Political Visions and Illusions

A Survey & Christian Critique of Contemporary Ideologies (2nd edition)

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David T. Koyzis
  • Westmont, IL: 
    InterVarsity Press
    , May
     2019.
     330 pages.
     $33.00.
     Paperback.
    ISBN
    9780830852420.
     For other formats: Link to Publisher's Website.

Review

Since its original publishing in 2003, David T. Koyzis’s Political Visions and Illusions has been popular among those people who wish to think through the relation between Christian faith and political engagement, especially in Reformed circles. The world has changed considerably in the nearly two decades since, however, and Koyzis notes that his own thinking about political ideologies has matured during that time, especially with regard to the importance of narrative in political ideologies (xiii). These changes occasioned a second edition.

As the subtitle suggests, the book surveys and provides a critique for five contemporary political ideologies: liberalism, conservatism, nationalism, democratism, and socialism. In his introduction, Koyzis says that ideologies are characterized, above all, by a tendency toward reduction and totalization, a combination which Koyzis refers to as “idolatry” (3). Drawing from Erich Vögelin’s influential account of Gnosticism, Koyzis also avers that ideologies have a Gnostic tendency to identify some aspect of created reality as the source of evil and liberation from that created reality as the goal of politics (14–15).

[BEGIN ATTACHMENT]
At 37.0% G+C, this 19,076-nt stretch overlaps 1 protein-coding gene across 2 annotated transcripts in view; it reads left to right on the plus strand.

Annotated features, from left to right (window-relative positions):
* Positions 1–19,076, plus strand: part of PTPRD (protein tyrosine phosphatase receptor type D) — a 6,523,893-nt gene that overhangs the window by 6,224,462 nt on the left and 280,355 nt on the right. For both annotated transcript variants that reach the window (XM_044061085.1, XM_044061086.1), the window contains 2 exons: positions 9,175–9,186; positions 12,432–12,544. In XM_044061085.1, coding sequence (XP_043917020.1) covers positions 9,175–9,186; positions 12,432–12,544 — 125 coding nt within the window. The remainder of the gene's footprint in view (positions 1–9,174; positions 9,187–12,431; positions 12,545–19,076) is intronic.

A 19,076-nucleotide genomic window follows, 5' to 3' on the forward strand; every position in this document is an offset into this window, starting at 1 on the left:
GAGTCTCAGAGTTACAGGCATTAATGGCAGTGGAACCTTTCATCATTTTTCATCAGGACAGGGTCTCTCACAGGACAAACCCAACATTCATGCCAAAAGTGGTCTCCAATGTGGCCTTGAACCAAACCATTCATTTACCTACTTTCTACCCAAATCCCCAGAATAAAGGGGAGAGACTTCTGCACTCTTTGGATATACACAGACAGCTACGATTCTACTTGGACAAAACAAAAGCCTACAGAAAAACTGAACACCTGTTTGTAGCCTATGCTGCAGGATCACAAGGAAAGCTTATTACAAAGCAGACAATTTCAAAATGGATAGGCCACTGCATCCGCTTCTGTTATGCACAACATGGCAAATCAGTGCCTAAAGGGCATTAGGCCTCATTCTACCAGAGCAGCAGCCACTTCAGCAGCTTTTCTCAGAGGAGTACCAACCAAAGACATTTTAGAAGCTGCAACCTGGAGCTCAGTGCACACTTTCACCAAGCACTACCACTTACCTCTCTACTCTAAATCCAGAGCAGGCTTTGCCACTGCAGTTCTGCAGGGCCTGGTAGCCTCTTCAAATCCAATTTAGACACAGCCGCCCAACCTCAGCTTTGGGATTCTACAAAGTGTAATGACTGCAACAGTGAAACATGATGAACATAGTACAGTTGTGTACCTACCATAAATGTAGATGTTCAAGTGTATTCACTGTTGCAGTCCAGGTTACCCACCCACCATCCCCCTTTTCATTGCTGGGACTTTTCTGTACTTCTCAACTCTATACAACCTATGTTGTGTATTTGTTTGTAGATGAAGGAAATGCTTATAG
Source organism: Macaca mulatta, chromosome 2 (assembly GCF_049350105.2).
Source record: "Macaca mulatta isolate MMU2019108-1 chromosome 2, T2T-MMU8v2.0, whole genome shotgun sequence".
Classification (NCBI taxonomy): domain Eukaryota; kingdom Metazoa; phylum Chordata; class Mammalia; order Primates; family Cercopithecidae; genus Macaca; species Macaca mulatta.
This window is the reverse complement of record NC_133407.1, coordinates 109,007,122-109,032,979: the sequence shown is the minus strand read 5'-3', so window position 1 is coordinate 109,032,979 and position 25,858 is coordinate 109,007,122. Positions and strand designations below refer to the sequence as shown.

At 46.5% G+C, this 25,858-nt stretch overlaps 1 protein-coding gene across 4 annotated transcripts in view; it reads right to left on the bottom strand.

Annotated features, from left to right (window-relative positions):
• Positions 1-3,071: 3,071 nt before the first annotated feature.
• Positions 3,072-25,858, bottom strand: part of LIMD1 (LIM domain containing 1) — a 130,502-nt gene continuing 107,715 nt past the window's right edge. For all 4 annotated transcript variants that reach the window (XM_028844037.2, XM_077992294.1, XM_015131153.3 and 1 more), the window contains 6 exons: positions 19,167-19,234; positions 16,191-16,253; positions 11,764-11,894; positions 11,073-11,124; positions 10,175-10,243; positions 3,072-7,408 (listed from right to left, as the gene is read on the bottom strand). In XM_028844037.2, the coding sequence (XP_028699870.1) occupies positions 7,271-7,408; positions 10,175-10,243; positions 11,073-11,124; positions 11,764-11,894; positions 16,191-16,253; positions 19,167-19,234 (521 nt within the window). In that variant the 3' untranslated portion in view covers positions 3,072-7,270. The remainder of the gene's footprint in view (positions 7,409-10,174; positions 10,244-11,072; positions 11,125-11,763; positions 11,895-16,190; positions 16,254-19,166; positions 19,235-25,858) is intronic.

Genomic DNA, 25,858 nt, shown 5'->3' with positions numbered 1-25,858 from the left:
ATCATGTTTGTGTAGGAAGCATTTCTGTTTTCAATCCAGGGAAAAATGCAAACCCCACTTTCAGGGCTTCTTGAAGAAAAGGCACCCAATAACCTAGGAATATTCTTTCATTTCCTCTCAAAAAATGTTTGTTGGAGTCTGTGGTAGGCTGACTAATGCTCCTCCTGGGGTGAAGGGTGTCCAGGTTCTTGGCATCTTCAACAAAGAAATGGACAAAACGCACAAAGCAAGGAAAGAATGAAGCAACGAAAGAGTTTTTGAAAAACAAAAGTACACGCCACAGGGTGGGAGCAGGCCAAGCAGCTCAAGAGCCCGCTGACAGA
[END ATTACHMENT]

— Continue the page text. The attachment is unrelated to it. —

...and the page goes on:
In the chapters that cover the ideologies, Koyzis articulates what he views as essential to each ideology, identifies the idolatry at the heart of the ideology in question, and describes the soteriological narrative of each as well as the corresponding understanding of the role of the state. In the chapter on liberalism, for example, Koyzis views the “sovereignty of the individual” as the core, the will of the individual as the idol, and the liberation of human autonomy from heteronomy as its narrative, which can result either in a libertarian understanding of the state or a liberal “choice enhancement state.” Koyzis also identifies something to be learned from each ideology: for example, conservatism rightly understands the importance of tradition, even as it wrongly disparages change; nationalism understands the need for an ontology of community, even as it turns that narrowly construed community into a god.